What Does "Hair of the Dog" Mean?

Jim B.

"Hair of the dog" is an English idiom referring to the practice of drinking more alcohol to cure a hangover. Some people believe that doing so will actually lessen hangover symptoms, although, in actuality, drinking more alcohol may prolong the hangover. Using the "hair of the dog that bit you" means that someone is using the thing that caused the pain to cure it. The idiom has a historical basis, thanks to the antiquated belief that curing a dog bite required getting some fur from the dog that administered the bite and applying it on the bite area.

"Hair of the Dog" refers to drinking alcohol to get over a hangover.
"Hair of the Dog" refers to drinking alcohol to get over a hangover.

Using idioms in speech is a way to add extra expression and color to otherwise mundane details. Idioms gain a figurative meaning through popular usage in a culture, and this figurative meaning often diverges greatly from both the origins of the phrase and the literal meaning of the words involved. As such, idioms hold significant colloquial power in the language. One such idiom is the ancient phrase "hair of the dog," which is still in popular use today.

The only way to completely prevent a hangover is to refrain from drinking alcohol.
The only way to completely prevent a hangover is to refrain from drinking alcohol.

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If someone uses this idiom, it means that someone, either the speaker or a person he or she is addressing or referencing, is suffering from a hangover. A hangover occurs when someone drinks too much alcohol, causing withdrawal symptoms from alcohol poisoning that can include headache and nausea. There is a belief that drinking a little alcohol will actually cure the hangover, or at least lessen its severity. This leads to someone taking the "hair of the dog."

As an example, imagine that someone drank far too much the night before and is feeling the effects of a hangover in the current morning. He might say, "I can't stand these headaches anymore; let me try a little hair of the dog to ease the pain." The implication in the sentence is that he will be drinking more alcohol to cure the pain that was caused by alcohol in the first place.

In most cases with idioms, the origins come from something that actually occurred or was even in common practice at some point in the past. This particular idiom refers to the mistaken belief that curing a dog bite required taking fur from the dog that made the bite and applying that fur to the wound. That is why the idiom is often used in its complete form, "hair of the dog that bit you."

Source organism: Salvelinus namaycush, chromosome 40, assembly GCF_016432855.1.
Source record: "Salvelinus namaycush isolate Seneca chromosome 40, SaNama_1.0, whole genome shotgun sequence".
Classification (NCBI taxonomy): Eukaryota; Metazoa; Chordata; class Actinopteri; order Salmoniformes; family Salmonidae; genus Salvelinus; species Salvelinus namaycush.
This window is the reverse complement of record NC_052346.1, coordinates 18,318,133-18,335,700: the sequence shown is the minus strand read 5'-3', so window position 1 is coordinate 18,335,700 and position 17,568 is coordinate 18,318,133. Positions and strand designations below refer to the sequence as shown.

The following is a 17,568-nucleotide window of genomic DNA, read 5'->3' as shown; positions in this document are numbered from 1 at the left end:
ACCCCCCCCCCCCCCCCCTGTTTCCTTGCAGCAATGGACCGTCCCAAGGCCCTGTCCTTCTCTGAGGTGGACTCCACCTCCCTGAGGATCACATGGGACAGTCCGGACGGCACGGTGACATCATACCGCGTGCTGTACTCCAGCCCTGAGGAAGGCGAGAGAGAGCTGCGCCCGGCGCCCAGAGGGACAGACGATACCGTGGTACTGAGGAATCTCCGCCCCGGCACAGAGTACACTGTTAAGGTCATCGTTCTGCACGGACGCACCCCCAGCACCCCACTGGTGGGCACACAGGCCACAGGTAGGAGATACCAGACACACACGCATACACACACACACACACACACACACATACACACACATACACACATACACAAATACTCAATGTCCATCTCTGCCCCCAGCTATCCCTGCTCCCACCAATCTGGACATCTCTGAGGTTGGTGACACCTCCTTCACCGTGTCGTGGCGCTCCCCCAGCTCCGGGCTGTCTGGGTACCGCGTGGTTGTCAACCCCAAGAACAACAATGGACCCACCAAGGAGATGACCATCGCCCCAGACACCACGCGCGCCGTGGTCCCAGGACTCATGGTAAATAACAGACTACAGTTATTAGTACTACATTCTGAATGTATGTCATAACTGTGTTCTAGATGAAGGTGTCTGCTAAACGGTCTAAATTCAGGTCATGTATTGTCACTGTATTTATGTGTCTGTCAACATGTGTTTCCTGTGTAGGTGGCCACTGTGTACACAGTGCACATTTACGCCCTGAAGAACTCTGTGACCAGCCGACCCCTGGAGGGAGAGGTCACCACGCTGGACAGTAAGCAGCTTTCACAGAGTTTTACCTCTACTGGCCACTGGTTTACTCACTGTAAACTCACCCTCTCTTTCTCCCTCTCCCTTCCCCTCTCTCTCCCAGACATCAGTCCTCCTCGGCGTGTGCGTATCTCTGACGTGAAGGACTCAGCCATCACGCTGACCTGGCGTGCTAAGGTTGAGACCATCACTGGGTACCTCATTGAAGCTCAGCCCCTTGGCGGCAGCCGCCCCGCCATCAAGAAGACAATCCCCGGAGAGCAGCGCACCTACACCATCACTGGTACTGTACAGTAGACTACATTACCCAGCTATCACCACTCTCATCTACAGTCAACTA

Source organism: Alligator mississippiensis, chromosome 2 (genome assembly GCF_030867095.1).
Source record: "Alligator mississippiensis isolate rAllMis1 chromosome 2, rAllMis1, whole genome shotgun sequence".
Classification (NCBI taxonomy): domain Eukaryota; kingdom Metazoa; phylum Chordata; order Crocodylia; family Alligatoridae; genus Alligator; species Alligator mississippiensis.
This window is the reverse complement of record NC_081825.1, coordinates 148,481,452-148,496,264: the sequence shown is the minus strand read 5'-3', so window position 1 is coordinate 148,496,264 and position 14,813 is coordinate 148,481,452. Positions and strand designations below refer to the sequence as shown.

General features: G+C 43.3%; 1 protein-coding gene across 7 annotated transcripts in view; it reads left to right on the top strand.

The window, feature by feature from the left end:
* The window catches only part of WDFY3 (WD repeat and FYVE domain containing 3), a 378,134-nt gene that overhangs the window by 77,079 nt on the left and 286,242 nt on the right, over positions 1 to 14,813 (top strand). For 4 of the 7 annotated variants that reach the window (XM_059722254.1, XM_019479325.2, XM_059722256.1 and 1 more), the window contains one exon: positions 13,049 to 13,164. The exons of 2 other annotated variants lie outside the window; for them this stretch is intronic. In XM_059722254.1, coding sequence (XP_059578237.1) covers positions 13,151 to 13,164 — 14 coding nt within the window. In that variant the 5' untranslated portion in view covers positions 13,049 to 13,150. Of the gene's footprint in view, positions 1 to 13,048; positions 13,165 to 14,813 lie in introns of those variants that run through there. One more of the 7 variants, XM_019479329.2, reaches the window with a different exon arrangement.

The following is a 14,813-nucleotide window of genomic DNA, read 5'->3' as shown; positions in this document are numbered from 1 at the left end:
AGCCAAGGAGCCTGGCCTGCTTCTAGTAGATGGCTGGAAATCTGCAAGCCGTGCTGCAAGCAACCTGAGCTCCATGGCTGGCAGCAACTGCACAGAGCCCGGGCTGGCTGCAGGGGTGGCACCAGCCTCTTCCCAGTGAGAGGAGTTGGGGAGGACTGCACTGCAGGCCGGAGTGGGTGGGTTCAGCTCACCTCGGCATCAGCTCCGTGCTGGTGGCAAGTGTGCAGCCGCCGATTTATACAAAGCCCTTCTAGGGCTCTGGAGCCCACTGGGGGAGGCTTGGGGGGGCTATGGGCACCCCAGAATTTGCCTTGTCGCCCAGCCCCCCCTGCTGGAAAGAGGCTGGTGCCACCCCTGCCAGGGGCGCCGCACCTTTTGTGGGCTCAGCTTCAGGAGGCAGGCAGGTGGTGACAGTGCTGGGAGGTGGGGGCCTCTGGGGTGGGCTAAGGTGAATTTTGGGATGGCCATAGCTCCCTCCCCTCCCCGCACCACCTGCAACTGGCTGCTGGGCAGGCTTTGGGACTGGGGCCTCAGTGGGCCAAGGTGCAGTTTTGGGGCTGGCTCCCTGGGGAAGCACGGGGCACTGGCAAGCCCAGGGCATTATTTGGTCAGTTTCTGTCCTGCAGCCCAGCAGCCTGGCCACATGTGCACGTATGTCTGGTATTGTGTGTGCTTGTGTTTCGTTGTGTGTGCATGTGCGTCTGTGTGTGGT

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Discussion Comments


I had way too much to drink at my roommate's graduation party, and all I could remember was waking up halfway up the stairs that led to my room. My roommate was passed out at the foot of those same stairs, and he unintentionally broke my fall. He was a professional bartender, so when he finally woke up I asked him what to do for a really bad hangover.

He told me to drink the hair of the dog that bit you. I thought he was kidding, but he said it worked for a lot of his customers. The idea wasn't to get drunk again, but to avoid shocking your system with total abstinence. A little more alcohol would ramp down the assault on your liver slowly and steadily, like weaning yourself off medication. I now know this is all completely untrue and unsafe, but at the time it seemed to make an odd kind of sense.


Back in my drinking days, I tried the "hair of the dog" treatment more than a few times. I'm here to say it didn't work that well. I felt better for a little while because I was drunk again, but I still had a bad hangover later. I didn't even want to have another sample of what I had been drinking the night before. Tequila at ten in the morning doesn't taste any better than tequila at midnight.

The one thing that did help was drinking plenty of bottled water. I could tell I was really dehydrated, and nothing else sounded good to me as a morning-after beverage.

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